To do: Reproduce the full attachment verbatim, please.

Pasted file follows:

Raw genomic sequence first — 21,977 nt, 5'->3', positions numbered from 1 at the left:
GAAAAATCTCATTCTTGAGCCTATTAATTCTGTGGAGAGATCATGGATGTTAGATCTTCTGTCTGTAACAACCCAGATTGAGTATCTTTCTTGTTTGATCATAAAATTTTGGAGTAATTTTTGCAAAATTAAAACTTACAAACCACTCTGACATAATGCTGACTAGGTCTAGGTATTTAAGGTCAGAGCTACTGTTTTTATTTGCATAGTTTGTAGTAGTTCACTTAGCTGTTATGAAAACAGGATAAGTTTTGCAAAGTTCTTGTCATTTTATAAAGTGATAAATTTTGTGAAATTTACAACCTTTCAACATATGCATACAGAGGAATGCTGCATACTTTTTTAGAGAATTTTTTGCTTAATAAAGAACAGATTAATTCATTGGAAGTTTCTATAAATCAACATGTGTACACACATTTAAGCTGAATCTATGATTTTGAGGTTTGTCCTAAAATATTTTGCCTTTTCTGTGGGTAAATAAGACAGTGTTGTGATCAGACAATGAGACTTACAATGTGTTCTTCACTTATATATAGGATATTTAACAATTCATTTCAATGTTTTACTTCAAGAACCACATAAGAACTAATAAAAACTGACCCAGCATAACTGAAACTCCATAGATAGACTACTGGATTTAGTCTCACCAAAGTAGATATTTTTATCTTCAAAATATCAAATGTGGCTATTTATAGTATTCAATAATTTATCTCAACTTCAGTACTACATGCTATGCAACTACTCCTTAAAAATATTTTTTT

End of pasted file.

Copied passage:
Raw genomic sequence first — 21,977 nt, 5'->3', positions numbered from 1 at the left:
GAAAAATCTCATTCTTGAGCCTATTAATTCTGTGGAGAGATCATGGATGTTAGATCTTCTGTCTGTAACAACCCAGATTGAGTATCTTTCTTGTTTGATCATAAAATTTTGGAGTAATTTTTGCAAAATTAAAACTTACAAACCACTCTGACATAATGCTGACTAGGTCTAGGTATTTAAGGTCAGAGCTACTGTTTTTATTTGCATAGTTTGTAGTAGTTCACTTAGCTGTTATGAAAACAGGATAAGTTTTGCAAAGTTCTTGTCATTTTATAAAGTGATAAATTTTGTGAAATTTACAACCTTTCAACATATGCATACAGAGGAATGCTGCATACTTTTTTAGAGAATTTTTTGCTTAATAAAGAACAGATTAATTCATTGGAAGTTTCTATAAATCAACATGTGTACACACATTTAAGCTGAATCTATGATTTTGAGGTTTGTCCTAAAATATTTTGCCTTTTCTGTGGGTAAATAAGACAGTGTTGTGATCAGACAATGAGACTTACAATGTGTTCTTCACTTATATATAGGATATTTAACAATTCATTTCAATGTTTTACTTCAAGAACCACATAAGAACTAATAAAAACTGACCCAGCATAACTGAAACTCCATAGATAGACTACTGGATTTAGTCTCACCAAAGTAGATATTTTTATCTTCAAAATATCAAATGTGGCTATTTATAGTATTCAATAATTTATCTCAACTTCAGTACTACATGCTATGCAACTACTCCTTAAAAATATTTTTTT